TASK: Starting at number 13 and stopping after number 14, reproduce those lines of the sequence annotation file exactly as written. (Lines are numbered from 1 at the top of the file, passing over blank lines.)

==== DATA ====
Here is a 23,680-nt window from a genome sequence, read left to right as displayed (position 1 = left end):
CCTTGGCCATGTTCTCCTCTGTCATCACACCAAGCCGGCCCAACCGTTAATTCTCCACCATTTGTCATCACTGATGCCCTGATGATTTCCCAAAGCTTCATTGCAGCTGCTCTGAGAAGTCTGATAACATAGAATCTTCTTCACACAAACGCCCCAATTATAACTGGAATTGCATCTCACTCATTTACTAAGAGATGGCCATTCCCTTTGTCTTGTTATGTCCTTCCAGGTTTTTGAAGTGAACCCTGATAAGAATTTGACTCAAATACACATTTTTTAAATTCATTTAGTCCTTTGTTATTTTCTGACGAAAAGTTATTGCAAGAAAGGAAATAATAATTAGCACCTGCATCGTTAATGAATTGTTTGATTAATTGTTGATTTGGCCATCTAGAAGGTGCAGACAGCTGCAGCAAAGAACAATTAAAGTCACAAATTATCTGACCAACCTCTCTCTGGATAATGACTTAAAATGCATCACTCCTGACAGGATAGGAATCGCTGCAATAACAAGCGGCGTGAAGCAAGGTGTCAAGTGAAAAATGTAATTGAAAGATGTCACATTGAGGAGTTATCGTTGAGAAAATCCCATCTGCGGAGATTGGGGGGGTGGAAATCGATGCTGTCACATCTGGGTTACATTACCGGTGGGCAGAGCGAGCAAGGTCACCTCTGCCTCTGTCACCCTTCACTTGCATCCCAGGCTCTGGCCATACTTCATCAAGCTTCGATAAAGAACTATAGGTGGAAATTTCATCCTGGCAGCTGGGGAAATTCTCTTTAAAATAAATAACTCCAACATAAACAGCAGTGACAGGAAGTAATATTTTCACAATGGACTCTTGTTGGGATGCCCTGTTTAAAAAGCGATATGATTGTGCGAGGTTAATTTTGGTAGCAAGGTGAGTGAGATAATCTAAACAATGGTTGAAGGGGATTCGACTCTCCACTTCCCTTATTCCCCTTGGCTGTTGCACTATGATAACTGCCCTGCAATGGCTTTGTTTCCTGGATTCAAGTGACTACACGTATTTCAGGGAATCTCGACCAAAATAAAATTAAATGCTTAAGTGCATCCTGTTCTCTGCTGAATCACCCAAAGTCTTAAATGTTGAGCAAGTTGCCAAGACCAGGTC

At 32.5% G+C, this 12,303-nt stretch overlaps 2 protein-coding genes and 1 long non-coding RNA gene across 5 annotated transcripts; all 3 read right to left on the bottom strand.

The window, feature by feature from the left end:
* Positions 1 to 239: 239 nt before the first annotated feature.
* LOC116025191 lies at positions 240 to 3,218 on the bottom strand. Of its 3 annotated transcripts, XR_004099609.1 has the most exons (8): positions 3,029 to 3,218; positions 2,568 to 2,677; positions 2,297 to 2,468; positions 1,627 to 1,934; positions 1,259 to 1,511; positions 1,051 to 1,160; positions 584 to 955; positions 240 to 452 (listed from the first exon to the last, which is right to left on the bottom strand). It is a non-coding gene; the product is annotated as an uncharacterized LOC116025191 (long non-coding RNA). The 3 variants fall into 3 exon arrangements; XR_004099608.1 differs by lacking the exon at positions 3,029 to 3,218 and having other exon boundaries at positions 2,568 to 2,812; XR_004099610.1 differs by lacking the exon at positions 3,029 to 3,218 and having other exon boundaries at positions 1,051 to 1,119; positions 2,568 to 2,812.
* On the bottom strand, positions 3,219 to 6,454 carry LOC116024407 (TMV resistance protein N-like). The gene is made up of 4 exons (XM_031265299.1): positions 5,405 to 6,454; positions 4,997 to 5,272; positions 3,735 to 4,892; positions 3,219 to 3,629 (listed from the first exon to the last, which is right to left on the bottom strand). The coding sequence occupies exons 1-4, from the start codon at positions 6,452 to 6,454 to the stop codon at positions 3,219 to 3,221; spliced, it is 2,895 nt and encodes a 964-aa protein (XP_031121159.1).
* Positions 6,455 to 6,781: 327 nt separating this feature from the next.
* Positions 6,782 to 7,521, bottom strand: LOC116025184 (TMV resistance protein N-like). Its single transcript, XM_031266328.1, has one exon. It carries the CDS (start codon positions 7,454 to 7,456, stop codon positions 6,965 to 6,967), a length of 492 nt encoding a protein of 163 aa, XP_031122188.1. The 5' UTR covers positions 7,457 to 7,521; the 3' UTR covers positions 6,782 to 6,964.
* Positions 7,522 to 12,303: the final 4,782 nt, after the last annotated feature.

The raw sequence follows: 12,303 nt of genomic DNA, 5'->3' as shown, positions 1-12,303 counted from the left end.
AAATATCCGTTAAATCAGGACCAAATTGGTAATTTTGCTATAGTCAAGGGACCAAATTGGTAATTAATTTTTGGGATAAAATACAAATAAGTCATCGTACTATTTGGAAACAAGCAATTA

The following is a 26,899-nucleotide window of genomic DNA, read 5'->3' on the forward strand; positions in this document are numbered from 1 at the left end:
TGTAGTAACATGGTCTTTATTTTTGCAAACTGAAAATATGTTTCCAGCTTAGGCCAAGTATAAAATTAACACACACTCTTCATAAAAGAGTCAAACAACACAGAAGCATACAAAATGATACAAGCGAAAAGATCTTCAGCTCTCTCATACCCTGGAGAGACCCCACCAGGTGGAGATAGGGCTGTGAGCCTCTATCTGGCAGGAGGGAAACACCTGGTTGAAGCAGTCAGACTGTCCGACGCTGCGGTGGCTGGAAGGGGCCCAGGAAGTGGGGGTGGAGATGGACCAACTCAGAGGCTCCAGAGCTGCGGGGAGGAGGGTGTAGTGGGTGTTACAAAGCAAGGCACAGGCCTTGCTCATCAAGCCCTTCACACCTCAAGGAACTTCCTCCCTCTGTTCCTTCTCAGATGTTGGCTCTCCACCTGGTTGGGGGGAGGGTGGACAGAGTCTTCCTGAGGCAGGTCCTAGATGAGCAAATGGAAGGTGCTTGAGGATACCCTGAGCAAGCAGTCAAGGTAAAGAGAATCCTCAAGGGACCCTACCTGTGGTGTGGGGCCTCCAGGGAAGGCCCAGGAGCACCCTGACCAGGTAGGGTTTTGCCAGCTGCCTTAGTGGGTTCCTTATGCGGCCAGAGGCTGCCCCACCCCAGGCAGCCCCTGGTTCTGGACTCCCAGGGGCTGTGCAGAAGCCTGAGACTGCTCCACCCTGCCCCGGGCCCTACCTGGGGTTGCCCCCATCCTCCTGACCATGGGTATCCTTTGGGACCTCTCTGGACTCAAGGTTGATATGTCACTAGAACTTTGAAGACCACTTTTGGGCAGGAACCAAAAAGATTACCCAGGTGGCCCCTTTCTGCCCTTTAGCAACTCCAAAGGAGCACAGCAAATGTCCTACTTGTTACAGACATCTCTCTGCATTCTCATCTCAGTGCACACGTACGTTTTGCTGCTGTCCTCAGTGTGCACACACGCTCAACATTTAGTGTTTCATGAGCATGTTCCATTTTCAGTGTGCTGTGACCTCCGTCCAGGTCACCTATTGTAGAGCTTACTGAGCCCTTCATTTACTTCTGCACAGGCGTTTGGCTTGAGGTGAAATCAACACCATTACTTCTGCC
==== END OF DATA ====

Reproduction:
The following is a 26,899-nucleotide window of genomic DNA, read 5'->3' on the forward strand; positions in this document are numbered from 1 at the left end:
TGTAGTAACATGGTCTTTATTTTTGCAAACTGAAAATATGTTTCCAGCTTAGGCCAAGTATAAAATTAACACACACTCTTCATAAAAGAGTCAAACAACACAGAAGCATACAAAATGATACAAGCGAAAAGATCTTCAGCTCTCTCATACCCTGGAGAGACCCCACCAGGTGGAGATAGGGCTGTGAGCCTCTATCTGGCAGGAGGGAAACACCTGGTTGAAGCAGTCAGACTGTCCGACGCTGCGGTGGCTGGAAGGGGCCCAGGAAGTGGGGGTGGAGATGGACCAACTCAGAGGCTCCAGAGCTGCGGGGAGGAGGGTGTAGTGGGTGTTACAAAGCAAGGCACAGGCCTTGCTCATCAAGCCCTTCACACCTCAAGGAACTTCCTCCCTCTGTTCCTTCTCAGATGTTGGCTCTCCACCTGGTTGGGGGGAGGGTGGACAGAGTCTTCCTGAGGCAGGTCCTAGATGAGCAAATGGAAGGTGCTTGAGGATACCCTGAGCAAGCAGTCAAGGTAAAGAGAATCCTCAAGGGACCCTACCTGTGGTGTGGGGCCTCCAGGGAAGGCCCAGGAGCACCCTGACCAGGTAGGGTTTTGCCAGCTGCCTTAGTGGGTTCCTTATGCGGCCAGAGGCTGCCCCACCCCAGGCAGCCCCTGGTTCTGGACTCCCAGGGGCTGTGCAGAAGCCTGAGACTGCTCCACCCTGCCCCGGGCCCTACCTGGGGTTGCCCCCATCCTCCTGACCATGGGTATCCTTTGGGACCTCTCTGGACTCAAGGTTGATATGTCACTAGAACTTTGAAGACCACTTTTGGGCAGGAACCAAAAAGATTACCCAGGTGGCCCCTTTCTGCCCTTTAGCAACTCCAAAGGAGCACAGCAAATGTCCTACTTGTTACAGACATCTCTCTGCATTCTCATCTCAGTGCACACGTACGTTTTGCTGCTGTCCTCAGTGTGCACACACGCTCAACATTTAGTGTTTCATGAGCATGTTCCATTTTCAGTGTGCTGTGACCTCCGTCCAGGTCACCTATTGTAGAGCTTACTGAGCCCTTCATTTACTTCTGCACAGGCGTTTGGCTTGAGGTGAAATCAACACCATTACTTCTGCC